Ralph believes modeling is its own unique art form. Good models are responsible for leading the class and if they feel uncomfortable, it’ll show in the student’s art. He confesses that most models, himself included, like the attention they receive from modeling. He chuckles, admitting that he does enjoy the exhibitionist aspect of the job.
Although Ralph was always pretty comfortable with himself, he said nude modeling increased his confidence tremendously. He describes his own body as being more feminine than artists are used to seeing with male models. In fact, he has observed that many artists, especially male artists, tend to shorten his legs or broaden his shoulders, projecting their notions of men’s bodies onto his in their art. In reality, Ralph is short with long legs. He is slim and looks muscular, thanks to his daily workout classes and weightlifting. He is tan, with gray hair and soft wrinkles along his laugh lines.
“Most of the people that are doing what I'm doing are 30 years younger,” Ralph said. “Because I'm doing things that young people do, it makes me feel young.” Modeling is a physically demanding job and Ralph said it motivates him to stay healthy and active.
Although Ralph does make a small amount of money from his modeling, he claims that isn’t what draws him. On average, he makes between $20 and $25 an hour and each class is typically three hours long. Still, there are only so many classes he can do and he must account for travel time.
One of the classes Ralph models for is a drawing class at Northwestern taught by artist and art Professor Deborah Sokolow. Sokolow said there is a surprising renewal of interest in drawing
the human figure so she’s very grateful to have models like Ralph. She also said her students enjoy his humor. “He lightens up the energy in the classroom,” she said.
One of Professor Sokolow’s students, Geena Vetula, said having a live nude model can be a little uncomfortable at first. “When someone’s naked, you're normally in a position where you’re not supposed to be looking at them, especially in a classroom setting,” said Vetula. But she said Ralph is good at making the initial discomfort fade. “Ralph is always cracking jokes,” Vetula said. “He’s someone I’d love to have a conversation with, if I wasn’t drawing him naked.”
According to Vetula, having a nude model in class is invaluable because they know how to hold complex poses that teach students how to apply skills they learned in class. Vetula’s art always turns out best when she has a model.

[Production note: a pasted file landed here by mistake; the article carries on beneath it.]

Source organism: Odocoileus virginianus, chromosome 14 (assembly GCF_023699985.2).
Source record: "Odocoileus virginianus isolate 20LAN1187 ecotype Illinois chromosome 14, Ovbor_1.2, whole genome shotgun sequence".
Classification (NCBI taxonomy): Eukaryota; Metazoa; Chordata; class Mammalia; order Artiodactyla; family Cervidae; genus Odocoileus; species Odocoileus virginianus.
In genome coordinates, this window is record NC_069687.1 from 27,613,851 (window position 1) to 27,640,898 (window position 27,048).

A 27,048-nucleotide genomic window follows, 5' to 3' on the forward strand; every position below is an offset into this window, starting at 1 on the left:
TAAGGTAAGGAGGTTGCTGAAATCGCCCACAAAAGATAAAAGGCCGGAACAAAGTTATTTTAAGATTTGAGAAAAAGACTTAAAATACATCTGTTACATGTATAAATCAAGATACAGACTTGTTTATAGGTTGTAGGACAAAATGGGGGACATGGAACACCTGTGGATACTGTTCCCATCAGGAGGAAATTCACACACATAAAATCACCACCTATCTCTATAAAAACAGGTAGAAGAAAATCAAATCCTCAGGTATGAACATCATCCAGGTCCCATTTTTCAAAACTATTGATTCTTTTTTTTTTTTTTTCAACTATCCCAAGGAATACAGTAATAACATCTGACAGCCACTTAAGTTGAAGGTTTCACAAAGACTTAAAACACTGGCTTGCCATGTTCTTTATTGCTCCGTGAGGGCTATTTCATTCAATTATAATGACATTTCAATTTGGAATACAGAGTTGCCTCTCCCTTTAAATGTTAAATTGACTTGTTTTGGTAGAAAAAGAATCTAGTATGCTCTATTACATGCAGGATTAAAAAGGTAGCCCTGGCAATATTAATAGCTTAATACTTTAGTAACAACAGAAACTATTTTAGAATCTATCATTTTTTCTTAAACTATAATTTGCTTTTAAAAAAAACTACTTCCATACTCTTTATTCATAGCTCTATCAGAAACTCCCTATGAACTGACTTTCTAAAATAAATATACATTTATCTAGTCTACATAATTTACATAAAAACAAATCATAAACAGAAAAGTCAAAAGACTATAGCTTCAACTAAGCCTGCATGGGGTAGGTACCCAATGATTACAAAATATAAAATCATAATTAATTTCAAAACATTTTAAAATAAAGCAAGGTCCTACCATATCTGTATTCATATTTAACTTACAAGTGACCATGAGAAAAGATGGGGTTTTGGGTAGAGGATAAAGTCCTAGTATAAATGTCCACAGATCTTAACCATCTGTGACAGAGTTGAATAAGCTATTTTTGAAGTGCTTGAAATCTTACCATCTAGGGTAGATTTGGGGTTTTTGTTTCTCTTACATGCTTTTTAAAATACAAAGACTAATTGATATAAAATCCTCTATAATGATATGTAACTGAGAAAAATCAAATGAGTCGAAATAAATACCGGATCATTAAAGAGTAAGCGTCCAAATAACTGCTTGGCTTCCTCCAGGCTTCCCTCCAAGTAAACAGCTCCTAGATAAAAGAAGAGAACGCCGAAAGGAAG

Due to the current COVID-19 lockdown, Ralph’s modeling has slowed down significantly. But he’s still finding ways to keep busy. One professor at DePaul University has asked him to send her weekly pictures and videos of him posing, which she forwards to her class. Ralph is semi-nude in these photos, wearing only a pair of form-fitted trunks. He has also modeled for a live class at the Hyde Park Arts Center using Google Meet.
When Ralph first started modeling, he kept his new hobby a secret from his wife. He knew that if he sought her approval first, she would try to stop him. But after a year and a half of modeling, Ralph couldn’t hide it anymore.
On a Sunday morning, Ralph and his wife took the train downtown and visited the Chicago Art Institute. After gazing at the art, Ralph sat his wife down and told her what he had been up to. He explained that much of the art they had just admired would not be possible without models, many of them nude.
At first, she wasn’t too thrilled. “It was a bit of a shock,” Ralph said. With time, she grew more used to the idea and now she is comfortable with his modeling and even discusses it with her friends and family.
“I've learned a lot about painting. I've met a lot of interesting people,” Ralph said. Even his family and friends, many of whom were skeptical and confused at first, think what he’s doing is very healthy and inspiring.